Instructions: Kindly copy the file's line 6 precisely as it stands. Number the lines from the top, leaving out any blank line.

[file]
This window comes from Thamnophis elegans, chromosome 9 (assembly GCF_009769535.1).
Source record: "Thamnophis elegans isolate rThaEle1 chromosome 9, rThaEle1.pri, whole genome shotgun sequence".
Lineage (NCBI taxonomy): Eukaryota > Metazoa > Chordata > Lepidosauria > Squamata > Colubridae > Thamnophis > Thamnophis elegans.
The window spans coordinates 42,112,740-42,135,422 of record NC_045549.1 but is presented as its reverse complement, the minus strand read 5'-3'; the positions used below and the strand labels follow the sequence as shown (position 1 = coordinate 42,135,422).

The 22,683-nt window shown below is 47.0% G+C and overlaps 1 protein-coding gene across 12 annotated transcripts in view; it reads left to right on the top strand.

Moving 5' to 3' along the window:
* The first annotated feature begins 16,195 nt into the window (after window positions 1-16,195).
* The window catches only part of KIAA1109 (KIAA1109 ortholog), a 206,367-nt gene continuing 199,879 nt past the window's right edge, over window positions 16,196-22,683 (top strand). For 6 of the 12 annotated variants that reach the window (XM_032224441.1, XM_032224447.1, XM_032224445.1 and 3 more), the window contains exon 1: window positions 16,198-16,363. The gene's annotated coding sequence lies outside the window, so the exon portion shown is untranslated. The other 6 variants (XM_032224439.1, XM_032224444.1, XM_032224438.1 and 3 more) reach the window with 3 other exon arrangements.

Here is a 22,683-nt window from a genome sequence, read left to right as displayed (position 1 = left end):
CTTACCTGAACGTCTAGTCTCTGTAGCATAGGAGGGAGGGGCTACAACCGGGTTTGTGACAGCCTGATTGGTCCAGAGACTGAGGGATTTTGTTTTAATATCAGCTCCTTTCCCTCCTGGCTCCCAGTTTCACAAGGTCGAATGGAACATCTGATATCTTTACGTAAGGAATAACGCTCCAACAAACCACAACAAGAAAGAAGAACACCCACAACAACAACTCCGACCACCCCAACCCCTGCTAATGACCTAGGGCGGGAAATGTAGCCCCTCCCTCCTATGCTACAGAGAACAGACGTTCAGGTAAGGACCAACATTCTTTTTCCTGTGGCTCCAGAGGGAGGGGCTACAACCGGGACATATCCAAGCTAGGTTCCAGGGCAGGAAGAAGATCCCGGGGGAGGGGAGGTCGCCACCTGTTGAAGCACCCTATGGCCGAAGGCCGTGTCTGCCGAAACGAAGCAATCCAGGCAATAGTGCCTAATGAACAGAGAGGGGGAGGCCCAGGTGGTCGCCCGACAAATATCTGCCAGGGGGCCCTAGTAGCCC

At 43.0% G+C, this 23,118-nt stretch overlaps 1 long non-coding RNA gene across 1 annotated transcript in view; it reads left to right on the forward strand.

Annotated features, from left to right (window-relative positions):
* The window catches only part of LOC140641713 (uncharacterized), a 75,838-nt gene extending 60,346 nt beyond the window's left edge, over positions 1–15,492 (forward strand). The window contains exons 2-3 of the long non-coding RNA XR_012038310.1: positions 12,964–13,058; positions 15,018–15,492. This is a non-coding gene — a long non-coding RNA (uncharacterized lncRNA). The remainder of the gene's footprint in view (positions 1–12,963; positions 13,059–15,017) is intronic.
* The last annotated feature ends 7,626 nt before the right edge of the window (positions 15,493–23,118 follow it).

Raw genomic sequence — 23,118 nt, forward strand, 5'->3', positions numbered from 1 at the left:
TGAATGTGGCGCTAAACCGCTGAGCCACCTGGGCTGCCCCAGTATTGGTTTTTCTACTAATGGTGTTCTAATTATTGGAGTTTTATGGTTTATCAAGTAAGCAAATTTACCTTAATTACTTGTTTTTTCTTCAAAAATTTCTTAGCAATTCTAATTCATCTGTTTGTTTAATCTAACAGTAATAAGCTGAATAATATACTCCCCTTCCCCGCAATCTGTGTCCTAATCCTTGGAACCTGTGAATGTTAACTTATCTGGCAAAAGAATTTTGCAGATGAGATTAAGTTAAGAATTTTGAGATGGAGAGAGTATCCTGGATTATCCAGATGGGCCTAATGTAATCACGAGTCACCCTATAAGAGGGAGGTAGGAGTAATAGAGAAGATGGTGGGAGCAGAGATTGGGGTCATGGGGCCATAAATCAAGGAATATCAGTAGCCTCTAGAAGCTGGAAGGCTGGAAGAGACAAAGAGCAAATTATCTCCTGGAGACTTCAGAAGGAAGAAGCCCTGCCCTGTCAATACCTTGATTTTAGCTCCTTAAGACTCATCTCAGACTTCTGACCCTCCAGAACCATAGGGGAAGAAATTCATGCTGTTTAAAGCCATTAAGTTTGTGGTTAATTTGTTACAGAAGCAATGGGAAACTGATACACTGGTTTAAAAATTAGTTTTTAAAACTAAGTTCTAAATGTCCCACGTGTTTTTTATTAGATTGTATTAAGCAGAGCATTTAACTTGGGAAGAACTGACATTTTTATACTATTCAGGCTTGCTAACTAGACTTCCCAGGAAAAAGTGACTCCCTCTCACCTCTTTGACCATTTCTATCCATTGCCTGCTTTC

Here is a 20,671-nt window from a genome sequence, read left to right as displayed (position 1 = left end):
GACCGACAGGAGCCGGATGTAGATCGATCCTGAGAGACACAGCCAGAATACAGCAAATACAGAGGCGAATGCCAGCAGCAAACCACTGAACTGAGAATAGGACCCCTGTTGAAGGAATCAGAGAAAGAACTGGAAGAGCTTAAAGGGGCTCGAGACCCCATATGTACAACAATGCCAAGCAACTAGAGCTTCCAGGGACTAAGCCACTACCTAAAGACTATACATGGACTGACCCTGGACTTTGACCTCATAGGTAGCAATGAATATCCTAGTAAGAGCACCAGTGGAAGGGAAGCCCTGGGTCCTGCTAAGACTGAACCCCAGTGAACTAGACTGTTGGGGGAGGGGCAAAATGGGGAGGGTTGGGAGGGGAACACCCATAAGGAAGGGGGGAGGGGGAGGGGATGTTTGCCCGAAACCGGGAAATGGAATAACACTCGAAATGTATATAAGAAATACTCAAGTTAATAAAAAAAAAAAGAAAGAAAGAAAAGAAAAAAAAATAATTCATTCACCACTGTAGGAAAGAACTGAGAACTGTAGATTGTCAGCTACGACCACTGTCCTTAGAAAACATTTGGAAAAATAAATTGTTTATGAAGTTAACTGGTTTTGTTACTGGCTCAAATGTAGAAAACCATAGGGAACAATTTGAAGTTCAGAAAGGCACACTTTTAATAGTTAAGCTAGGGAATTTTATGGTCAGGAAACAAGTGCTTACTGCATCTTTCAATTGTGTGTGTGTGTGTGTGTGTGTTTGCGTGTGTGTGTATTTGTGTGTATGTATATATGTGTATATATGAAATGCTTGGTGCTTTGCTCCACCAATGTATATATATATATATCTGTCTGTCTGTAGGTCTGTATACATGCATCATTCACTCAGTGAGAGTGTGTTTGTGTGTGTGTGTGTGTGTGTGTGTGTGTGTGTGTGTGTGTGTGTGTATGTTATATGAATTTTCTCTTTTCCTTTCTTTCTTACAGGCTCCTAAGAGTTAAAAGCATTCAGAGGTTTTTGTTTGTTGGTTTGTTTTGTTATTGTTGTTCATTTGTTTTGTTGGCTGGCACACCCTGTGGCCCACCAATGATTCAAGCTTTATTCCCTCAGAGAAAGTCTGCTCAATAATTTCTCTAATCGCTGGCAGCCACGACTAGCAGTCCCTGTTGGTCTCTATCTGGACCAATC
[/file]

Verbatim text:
Moving 5' to 3' along the window: